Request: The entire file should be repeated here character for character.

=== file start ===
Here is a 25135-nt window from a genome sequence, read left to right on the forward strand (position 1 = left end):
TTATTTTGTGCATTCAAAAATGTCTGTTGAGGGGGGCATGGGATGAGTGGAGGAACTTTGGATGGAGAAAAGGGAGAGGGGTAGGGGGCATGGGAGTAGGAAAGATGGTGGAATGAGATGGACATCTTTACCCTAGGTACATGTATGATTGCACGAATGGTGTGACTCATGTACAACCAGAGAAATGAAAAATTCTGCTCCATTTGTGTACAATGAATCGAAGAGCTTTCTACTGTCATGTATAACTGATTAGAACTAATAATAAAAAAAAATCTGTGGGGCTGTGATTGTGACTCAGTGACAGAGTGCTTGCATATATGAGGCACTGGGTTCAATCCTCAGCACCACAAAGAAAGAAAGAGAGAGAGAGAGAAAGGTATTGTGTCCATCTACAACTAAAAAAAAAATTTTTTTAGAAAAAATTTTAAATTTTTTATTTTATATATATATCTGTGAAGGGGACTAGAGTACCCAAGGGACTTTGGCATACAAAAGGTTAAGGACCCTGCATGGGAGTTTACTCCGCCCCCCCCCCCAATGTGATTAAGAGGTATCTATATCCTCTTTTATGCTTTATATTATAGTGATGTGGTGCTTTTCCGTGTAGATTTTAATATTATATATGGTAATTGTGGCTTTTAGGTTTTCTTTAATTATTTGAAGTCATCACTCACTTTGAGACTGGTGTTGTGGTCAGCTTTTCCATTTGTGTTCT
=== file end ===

Here is a 25135-nt window from a genome sequence, read left to right on the forward strand (position 1 = left end):
TTATTTTGTGCATTCAAAAATGTCTGTTGAGGGGGGCATGGGATGAGTGGAGGAACTTTGGATGGAGAAAAGGGAGAGGGGTAGGGGGCATGGGAGTAGGAAAGATGGTGGAATGAGATGGACATCTTTACCCTAGGTACATGTATGATTGCACGAATGGTGTGACTCATGTACAACCAGAGAAATGAAAAATTCTGCTCCATTTGTGTACAATGAATCGAAGAGCTTTCTACTGTCATGTATAACTGATTAGAACTAATAATAAAAAAAAATCTGTGGGGCTGTGATTGTGACTCAGTGACAGAGTGCTTGCATATATGAGGCACTGGGTTCAATCCTCAGCACCACAAAGAAAGAAAGAGAGAGAGAGAGAAAGGTATTGTGTCCATCTACAACTAAAAAAAAAATTTTTTTAGAAAAAATTTTAAATTTTTTATTTTATATATATATCTGTGAAGGGGACTAGAGTACCCAAGGGACTTTGGCATACAAAAGGTTAAGGACCCTGCATGGGAGTTTACTCCGCCCCCCCCCCCAATGTGATTAAGAGGTATCTATATCCTCTTTTATGCTTTATATTATAGTGATGTGGTGCTTTTCCGTGTAGATTTTAATATTATATATGGTAATTGTGGCTTTTAGGTTTTCTTTAATTATTTGAAGTCATCACTCACTTTGAGACTGGTGTTGTGGTCAGCTTTTCCATTTGTGTTCT